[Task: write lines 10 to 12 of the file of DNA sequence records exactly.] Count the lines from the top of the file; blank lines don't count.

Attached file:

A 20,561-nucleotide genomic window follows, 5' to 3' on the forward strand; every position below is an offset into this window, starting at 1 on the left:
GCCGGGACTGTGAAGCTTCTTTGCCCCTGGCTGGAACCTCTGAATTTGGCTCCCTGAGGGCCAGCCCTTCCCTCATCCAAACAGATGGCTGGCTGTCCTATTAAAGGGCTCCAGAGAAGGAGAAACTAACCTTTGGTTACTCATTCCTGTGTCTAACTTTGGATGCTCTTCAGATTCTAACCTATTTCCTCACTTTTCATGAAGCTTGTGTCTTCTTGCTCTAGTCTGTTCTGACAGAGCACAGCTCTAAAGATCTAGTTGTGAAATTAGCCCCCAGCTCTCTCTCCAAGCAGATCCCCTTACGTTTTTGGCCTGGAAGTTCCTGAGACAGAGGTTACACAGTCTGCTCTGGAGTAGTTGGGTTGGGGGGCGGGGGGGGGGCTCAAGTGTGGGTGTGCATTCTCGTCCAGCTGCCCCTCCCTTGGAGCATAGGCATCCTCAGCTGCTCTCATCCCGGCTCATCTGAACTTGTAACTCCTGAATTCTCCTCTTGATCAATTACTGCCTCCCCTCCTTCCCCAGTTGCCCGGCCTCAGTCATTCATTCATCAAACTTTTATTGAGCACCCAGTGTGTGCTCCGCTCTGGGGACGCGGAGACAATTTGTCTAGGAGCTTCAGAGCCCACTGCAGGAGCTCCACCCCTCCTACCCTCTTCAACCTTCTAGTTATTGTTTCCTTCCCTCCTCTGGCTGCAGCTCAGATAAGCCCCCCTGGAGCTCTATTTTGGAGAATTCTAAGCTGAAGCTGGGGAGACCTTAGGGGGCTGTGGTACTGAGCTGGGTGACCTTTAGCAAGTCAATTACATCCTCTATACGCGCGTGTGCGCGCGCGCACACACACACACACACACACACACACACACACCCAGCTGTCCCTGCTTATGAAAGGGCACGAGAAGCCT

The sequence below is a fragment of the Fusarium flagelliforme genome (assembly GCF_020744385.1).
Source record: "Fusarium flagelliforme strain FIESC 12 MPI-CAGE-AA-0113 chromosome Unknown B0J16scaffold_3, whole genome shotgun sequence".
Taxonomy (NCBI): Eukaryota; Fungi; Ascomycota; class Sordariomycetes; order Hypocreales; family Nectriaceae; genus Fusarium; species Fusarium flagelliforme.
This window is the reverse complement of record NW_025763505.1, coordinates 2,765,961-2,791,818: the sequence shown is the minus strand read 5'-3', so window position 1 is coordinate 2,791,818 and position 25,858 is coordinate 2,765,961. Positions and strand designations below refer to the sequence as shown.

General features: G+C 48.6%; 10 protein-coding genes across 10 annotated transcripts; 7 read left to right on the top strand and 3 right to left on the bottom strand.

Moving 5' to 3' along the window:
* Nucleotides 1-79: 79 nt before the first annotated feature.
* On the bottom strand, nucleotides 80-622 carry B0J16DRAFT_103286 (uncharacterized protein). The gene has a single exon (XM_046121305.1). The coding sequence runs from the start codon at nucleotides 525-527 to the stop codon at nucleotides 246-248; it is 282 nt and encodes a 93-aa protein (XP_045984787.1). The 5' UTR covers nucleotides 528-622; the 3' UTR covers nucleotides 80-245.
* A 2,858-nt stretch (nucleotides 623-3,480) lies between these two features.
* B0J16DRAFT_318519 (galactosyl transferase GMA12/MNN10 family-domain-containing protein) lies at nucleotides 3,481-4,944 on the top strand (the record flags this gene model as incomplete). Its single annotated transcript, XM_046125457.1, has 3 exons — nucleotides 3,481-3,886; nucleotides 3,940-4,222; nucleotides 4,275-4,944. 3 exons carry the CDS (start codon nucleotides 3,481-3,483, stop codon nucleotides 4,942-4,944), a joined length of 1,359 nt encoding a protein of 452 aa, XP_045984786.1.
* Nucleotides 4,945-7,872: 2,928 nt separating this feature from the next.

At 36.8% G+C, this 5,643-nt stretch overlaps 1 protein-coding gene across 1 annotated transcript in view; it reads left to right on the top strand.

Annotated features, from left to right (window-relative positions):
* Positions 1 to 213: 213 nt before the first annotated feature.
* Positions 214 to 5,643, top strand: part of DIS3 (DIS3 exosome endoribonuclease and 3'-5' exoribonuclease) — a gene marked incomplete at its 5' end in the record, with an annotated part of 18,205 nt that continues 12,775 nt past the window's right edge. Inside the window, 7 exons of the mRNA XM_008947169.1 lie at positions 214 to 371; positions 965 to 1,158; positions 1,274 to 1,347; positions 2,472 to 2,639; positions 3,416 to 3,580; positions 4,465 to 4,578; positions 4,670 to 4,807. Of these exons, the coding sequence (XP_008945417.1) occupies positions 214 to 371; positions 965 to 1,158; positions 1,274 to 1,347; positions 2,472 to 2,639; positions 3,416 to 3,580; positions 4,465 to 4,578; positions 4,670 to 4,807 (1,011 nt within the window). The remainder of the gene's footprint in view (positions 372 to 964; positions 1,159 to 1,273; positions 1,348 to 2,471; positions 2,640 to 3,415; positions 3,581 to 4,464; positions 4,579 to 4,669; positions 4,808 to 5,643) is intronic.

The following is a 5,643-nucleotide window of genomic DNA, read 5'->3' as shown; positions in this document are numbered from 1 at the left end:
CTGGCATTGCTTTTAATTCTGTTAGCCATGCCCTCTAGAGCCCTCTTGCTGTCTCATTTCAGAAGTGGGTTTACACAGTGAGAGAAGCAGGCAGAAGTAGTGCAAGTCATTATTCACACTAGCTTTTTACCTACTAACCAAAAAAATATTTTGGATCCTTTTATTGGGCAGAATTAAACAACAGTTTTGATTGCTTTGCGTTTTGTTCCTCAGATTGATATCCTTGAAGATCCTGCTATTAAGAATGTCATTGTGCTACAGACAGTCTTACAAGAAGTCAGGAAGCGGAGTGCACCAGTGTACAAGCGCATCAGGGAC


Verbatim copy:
* On the bottom strand, nucleotides 80-622 carry B0J16DRAFT_103286 (uncharacterized protein). The gene has a single exon (XM_046121305.1). The coding sequence runs from the start codon at nucleotides 525-527 to the stop codon at nucleotides 246-248; it is 282 nt and encodes a 93-aa protein (XP_045984787.1). The 5' UTR covers nucleotides 528-622; the 3' UTR covers nucleotides 80-245.
* A 2,858-nt stretch (nucleotides 623-3,480) lies between these two features.
* B0J16DRAFT_318519 (galactosyl transferase GMA12/MNN10 family-domain-containing protein) lies at nucleotides 3,481-4,944 on the top strand (the record flags this gene model as incomplete). Its single annotated transcript, XM_046125457.1, has 3 exons — nucleotides 3,481-3,886; nucleotides 3,940-4,222; nucleotides 4,275-4,944. 3 exons carry the CDS (start codon nucleotides 3,481-3,483, stop codon nucleotides 4,942-4,944), a joined length of 1,359 nt encoding a protein of 452 aa, XP_045984786.1.